Ontario Premier Doug Ford is facing criticism from both opposition parties after a major $6.7-billion deal for Hydro One to acquire an American company was quashed.

U.S. regulators said they would not allow Ontario's largest utility to buy Avista Corp. for fear the provincial government -- Hydro One's largest shareholder, might meddle in the utility's operations.  The regulators cited Ford's move to force the Hydro One chief executive to retire as proof that the province was willing to intervene in business operations.
Mayo Schmidt's early retirement was quickly followed by the resignation of the utility's entire board, as well as downgrades and lower values of Hydro One and Avista shares.

Late Wednesday, legislators from both the NDP and the former governing Liberals blamed Ford's Progressive Conservatives for the deal falling through.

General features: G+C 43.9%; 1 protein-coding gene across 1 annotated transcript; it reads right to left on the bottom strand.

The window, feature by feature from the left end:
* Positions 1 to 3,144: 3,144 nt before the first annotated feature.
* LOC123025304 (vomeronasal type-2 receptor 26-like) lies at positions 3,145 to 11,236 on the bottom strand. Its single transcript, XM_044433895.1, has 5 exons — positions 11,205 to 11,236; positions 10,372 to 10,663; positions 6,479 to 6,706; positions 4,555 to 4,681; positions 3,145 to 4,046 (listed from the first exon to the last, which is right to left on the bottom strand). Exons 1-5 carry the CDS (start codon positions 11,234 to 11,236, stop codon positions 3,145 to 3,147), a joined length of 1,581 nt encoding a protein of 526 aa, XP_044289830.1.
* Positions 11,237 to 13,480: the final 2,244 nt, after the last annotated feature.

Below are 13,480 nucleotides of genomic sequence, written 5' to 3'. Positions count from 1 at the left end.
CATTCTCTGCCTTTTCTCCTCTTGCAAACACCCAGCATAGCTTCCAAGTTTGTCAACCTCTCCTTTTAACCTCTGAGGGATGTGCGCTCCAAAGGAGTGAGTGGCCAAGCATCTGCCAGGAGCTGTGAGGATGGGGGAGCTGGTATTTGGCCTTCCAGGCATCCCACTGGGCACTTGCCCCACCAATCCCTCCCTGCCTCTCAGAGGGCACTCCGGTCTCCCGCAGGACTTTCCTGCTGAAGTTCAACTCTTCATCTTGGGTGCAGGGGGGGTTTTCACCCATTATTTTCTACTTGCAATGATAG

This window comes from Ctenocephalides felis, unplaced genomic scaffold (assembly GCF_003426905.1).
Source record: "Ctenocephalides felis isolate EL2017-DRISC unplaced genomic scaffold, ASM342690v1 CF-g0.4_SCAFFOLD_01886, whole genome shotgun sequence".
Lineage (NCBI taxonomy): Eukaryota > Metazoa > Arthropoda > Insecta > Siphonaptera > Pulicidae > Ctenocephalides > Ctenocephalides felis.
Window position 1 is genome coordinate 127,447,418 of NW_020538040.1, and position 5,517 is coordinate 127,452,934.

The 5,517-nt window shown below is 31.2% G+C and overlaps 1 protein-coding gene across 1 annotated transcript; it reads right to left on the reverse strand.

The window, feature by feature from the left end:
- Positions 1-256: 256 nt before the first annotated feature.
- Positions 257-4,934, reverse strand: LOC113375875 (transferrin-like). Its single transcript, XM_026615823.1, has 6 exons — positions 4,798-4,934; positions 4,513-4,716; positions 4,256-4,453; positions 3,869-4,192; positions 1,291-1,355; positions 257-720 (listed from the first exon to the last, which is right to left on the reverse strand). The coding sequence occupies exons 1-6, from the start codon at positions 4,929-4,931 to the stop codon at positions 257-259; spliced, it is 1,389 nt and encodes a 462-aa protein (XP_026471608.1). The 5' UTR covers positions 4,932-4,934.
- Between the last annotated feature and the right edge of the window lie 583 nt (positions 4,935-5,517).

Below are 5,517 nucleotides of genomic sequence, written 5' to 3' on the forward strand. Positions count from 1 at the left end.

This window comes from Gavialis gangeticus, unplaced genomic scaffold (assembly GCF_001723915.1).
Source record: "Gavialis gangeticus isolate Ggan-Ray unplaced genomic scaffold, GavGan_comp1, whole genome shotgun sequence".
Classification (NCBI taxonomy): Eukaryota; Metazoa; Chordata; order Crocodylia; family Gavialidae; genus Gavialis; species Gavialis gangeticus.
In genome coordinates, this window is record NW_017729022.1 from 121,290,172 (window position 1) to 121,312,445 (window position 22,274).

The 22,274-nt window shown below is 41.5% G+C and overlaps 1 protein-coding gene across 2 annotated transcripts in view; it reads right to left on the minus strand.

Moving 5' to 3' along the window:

Liberal MPP Mitzie Hunter said the message to Ford should be clear: "stop meddling at Hydro One."  But New Democrat Ian Arthur suggested the Liberals were also to blame, noting that Hydro One was partially sold off on their watch in 2015.  A spokeswoman for Energy Minister Greg Rickford defended the government's decision to make changes to Hydro One's executive, saying it was done in the interest of all Ontarians.